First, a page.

Here’s The First Person To Put A Pi In The Raspberry Pi Keyboard

Last week, the Raspberry Pi foundation released the first official Raspberry Pi-branded keyboard and mouse. As a keyboard, it’s probably pretty great; it’s clad in a raspberry and white color scheme, the meta key is the Pi logo, there are function keys. Sure, the Ctrl and Caps Lock keys are in their usual, modern, incorrect positions (each day we stray further from God’s light) but there’s also a built-in USB hub. Everything balances out, I guess.

The Pi keyboard started shipping this week, and it took two days for someone to put a Pi zero inside. Here’s how you do it, and here’s how you turn a Pi keyboard into a home computer, like a speccy or C64.

The parts required for this build include the official Pi keyboard, a Pi Zero W, an Adafruit Powerboost, which is basically the circuitry inside a USB power bank, and a LiPo battery. The project starts by disassembling the keyboard with a spudger, screwdriver, or other small wedge-type tool, disconnecting the keyboard’s ribbon cables, and carefully shaving down the injection molded webbing that adds strength to the keyboard’s enclosure. The project is wrapped up by drilling holes for a power LED, a button to turn the Pi on and off, and the holes for the USB and HDMI ports.

One shortcoming of this build is the use of a male-to-male USB cable to connect the keyboard half of the circuitry to the Pi. This can be worked around by simply soldering a few pieces of magnet wire from the USB port on the Pi to the USB input on the USB hub. But hey, doing it this way gives the Official Pi keyboard a convenient carrying handle, and when one of the ports breaks you’ll be able to do it the right way the second time. Great work.

Touchscreen Control For A Reprap


After you’ve got your Reprap running smoothly with acceptable resolution and good quality prints, the next order of business for any 3D printer hobbyist is headless printing. While the greatest and newest 3D printers come with controls to allow jogging, homing, temperature control, and printing from an SD card, the home-built versions will require an add-on attached to the electronics board. [Marco] has been spending his time improving the character LCD control panel projects we’ve seen for Repraps with an awesome graphical version that emulates the control interface found in the Pronterface control software.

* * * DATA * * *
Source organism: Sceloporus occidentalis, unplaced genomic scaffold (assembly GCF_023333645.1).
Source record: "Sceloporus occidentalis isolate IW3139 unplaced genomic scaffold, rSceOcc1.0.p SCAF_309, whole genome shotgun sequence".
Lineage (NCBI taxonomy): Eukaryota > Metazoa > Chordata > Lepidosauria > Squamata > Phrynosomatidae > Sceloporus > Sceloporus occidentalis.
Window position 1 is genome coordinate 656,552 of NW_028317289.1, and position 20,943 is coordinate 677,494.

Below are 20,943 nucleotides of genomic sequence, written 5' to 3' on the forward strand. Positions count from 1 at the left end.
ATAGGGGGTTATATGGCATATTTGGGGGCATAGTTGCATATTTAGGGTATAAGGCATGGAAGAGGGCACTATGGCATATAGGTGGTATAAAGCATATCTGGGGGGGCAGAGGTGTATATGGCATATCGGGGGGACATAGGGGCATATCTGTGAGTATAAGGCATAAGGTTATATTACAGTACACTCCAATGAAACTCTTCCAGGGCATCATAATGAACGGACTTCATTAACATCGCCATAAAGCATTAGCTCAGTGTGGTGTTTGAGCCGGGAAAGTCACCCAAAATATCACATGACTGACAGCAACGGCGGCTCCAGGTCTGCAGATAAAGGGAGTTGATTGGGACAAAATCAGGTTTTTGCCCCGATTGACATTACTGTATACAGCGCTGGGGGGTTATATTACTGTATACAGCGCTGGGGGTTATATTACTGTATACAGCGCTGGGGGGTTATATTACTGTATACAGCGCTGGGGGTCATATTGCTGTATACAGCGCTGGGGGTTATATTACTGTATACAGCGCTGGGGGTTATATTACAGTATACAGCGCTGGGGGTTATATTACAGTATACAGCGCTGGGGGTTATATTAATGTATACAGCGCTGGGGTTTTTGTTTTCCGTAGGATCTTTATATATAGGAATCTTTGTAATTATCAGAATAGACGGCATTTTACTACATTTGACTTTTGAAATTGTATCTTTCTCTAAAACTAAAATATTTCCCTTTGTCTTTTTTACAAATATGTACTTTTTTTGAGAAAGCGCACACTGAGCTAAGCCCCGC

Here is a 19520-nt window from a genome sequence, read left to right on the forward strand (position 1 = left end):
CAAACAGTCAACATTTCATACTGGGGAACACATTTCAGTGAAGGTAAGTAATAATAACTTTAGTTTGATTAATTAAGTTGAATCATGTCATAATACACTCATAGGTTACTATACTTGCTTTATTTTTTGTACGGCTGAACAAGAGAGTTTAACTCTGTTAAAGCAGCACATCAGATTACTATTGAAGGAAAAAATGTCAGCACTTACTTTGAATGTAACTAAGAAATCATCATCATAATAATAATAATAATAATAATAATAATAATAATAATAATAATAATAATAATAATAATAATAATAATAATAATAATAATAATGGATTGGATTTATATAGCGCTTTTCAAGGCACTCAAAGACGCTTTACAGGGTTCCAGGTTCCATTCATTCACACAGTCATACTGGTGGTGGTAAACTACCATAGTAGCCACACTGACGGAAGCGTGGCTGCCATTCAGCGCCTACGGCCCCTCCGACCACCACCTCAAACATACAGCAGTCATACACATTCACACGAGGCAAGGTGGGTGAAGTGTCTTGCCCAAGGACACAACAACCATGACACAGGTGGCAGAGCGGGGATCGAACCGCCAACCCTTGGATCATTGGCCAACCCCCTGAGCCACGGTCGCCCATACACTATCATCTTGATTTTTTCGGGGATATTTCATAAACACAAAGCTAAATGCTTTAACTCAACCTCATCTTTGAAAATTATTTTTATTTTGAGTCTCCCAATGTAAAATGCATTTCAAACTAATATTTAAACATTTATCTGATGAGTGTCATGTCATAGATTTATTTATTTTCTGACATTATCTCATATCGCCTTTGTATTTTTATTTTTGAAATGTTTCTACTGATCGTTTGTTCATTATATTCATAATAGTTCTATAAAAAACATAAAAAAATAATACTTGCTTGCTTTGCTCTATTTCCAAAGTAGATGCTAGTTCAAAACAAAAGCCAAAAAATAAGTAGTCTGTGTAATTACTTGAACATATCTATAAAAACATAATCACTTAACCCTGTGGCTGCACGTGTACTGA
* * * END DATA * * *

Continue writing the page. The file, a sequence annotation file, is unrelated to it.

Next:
The biggest problem with adding a control interface to a Reprap is the number of pins available on the electronics board. While an electronics board like RAMPS has enough spare I/O pins to drive a display, other boards such as the Sanguinololu and the Melzi are extremely limited in their expansibility. To get around this limitation, [Marco] used a 4D Systems serial touchscreen display.

This display only requires two pins to fully interact with a printer running the Marlin firmware; the graphical processing, communication, and SD card access is handled by the on-board PICASO micocontroller, leaving the ATMega on the electronics board free for important things like printing stuff out of plastic.

[Marco] has a git full of modified Marlin firmware and firmware for the 4D Systems display. There’s also a neat printed case for the display, making a very professional-looking standalone controller a weekend project instead of a months-long ordeal.

Thanks [Antonio] for sending this one in.